Holding Annual General Meetings in Singapore

Introduction guide on how to hold Annual General Meetings in Singapore.

Updated on
Feb 26, 2024
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1. What is an AGM?

An AGM is a mandatory annual gathering of shareholders. The primary purpose is for the company to present its financial statements to the shareholders, allowing them to address any queries about the company's financial position.

2. Timeline for Holding AGMs

  • Listed Companies: Must hold their AGM within 4 months after the end of their financial year.
  • Non-listed Companies: Must hold their AGM within 6 months after the end of their financial year.
  • Frequency: AGMs should be held at yearly intervals, not exceeding 15 months between two AGMs.
  • Extension: Companies can apply for a 60-day extension to hold their AGM on the ACRA website. The processing time for this application is up to 14 days, and there's a fee of $200.

3. Exemptions from Holding an AGM

Certain companies are exempted from holding an AGM:

  • Private companies that dispatch their financial statements to their members within 5 months after the end of their financial year.
  • Private companies where all members pass a resolution to forgo the AGM.

Note: If any member requests, an AGM must be held within 6 months after the end of the financial year.

4. Notification of AGM

  • Method: The notice should be sent as permitted by the company's Constitution.
  • Duration: A minimum notice period of 14 days is required unless the company's constitution specifies otherwise.
  • Recipients: The notice should be sent to all company officers, the estates of deceased members, the Official Assignee overseeing any bankrupt members' affairs, the company's current auditor, and any other persons specified in the company's Articles.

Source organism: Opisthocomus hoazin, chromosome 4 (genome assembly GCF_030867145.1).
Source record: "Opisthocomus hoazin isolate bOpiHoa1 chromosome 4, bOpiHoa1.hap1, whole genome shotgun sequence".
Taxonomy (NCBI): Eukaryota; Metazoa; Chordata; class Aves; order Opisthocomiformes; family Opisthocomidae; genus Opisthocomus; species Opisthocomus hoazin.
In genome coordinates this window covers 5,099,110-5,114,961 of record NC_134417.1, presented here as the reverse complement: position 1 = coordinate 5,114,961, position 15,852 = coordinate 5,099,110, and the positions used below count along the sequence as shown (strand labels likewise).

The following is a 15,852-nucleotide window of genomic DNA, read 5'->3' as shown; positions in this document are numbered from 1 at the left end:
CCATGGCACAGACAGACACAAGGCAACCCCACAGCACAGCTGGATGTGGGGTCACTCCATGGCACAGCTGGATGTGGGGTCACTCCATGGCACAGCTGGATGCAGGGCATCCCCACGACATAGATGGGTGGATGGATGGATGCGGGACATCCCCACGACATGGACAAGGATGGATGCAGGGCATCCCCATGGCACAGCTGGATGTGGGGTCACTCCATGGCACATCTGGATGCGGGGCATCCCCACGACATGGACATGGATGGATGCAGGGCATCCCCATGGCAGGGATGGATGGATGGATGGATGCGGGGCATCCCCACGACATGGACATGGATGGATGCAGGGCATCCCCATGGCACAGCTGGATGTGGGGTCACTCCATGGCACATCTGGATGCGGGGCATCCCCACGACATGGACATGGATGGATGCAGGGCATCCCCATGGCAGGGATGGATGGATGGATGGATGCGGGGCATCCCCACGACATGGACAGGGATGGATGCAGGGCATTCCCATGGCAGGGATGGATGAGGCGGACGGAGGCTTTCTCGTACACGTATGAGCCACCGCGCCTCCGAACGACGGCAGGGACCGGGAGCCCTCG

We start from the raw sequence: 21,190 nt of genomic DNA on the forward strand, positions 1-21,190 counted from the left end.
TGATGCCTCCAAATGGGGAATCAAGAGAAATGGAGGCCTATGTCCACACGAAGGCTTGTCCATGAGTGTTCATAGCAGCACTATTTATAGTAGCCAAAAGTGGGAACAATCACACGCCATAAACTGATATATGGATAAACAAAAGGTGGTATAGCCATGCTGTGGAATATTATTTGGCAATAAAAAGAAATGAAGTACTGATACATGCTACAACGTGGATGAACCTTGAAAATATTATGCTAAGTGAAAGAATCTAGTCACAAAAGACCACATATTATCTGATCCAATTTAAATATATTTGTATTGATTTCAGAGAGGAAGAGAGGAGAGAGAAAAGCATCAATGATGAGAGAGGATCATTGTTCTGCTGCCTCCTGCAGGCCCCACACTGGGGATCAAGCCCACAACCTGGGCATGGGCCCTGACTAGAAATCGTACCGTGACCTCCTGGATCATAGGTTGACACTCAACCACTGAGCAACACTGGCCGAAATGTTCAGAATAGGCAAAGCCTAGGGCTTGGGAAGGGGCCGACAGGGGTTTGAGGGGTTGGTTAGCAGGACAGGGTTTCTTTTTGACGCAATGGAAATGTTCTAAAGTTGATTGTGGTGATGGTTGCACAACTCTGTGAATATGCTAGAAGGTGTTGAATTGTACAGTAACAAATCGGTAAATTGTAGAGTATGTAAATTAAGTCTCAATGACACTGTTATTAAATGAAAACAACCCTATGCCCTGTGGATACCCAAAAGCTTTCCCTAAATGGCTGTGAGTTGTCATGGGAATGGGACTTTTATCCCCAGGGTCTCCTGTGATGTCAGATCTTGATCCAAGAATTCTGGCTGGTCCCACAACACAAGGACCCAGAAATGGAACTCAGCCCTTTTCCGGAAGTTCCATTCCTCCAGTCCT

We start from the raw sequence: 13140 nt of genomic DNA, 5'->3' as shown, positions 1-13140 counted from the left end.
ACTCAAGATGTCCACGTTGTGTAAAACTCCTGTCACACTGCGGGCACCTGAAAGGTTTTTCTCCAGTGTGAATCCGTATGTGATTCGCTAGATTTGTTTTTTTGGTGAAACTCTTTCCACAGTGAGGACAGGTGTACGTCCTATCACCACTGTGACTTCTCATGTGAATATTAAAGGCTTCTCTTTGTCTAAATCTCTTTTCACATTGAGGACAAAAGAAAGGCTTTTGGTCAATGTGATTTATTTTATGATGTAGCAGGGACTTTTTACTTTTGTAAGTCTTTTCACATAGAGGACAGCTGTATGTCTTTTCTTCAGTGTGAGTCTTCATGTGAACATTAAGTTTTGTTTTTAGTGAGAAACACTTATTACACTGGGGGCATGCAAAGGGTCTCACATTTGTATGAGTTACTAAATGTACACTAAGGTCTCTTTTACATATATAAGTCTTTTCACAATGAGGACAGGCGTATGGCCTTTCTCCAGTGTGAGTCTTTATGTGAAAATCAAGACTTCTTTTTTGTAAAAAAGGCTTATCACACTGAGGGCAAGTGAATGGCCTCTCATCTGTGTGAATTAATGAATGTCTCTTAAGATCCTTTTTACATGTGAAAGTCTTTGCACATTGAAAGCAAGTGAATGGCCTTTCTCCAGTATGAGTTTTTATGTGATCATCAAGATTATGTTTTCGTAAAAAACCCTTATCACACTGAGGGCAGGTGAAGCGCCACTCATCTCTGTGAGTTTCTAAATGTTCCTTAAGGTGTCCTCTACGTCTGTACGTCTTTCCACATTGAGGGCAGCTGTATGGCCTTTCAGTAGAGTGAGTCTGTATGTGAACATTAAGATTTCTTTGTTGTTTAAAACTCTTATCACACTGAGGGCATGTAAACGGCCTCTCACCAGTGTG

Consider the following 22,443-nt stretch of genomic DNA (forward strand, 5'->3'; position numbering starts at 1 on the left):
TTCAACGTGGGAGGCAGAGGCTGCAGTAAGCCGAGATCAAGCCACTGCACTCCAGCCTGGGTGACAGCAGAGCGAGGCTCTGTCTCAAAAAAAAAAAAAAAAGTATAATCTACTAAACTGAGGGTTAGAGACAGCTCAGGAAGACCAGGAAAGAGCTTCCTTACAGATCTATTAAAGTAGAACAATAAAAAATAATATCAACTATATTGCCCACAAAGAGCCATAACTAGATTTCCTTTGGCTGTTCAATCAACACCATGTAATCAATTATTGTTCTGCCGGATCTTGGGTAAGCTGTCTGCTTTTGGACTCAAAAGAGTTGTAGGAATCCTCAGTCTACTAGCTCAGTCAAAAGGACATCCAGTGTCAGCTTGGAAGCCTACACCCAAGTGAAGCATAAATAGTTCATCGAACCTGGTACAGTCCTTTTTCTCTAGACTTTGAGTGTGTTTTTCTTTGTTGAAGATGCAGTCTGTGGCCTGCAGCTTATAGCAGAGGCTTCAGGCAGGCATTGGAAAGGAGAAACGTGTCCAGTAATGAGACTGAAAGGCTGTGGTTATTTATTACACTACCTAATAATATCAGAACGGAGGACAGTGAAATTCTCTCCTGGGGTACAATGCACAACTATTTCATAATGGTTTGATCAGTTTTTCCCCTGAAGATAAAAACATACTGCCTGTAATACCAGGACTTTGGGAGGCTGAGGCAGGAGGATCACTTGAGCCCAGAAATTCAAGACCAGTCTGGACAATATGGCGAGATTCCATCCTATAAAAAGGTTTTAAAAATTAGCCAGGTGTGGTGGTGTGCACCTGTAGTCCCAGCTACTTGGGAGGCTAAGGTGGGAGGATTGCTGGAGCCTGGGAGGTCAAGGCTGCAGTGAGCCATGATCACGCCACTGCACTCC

5. Conducting the AGM

  • Main Agenda: The primary focus should be on presenting the financial statements, balance sheets, director's report, and auditor's report (if applicable). It's also a platform to address any business-related queries.
  • Validity: For the AGM to be valid, the quorum must be met. By default, the quorum is 2 members unless the Constitution states otherwise.
  • Post-AGM: After the AGM, a copy of the meeting minutes should be sent to all attendees. The signed board resolutions should be filed, and the meeting minutes should be stored in the Minutes Book.

6. Penalties for Non-compliance

Companies that fail to hold an AGM as per the stipulated guidelines can face penalties. Non-compliance can lead to prosecution, and upon conviction, the company can be fined up to $5,000.

For a comprehensive understanding and to access specific forms or details, it's recommended to visit the official ACRA website. Proper adherence to the AGM guidelines ensures transparency and compliance with Singapore's regulatory framework.

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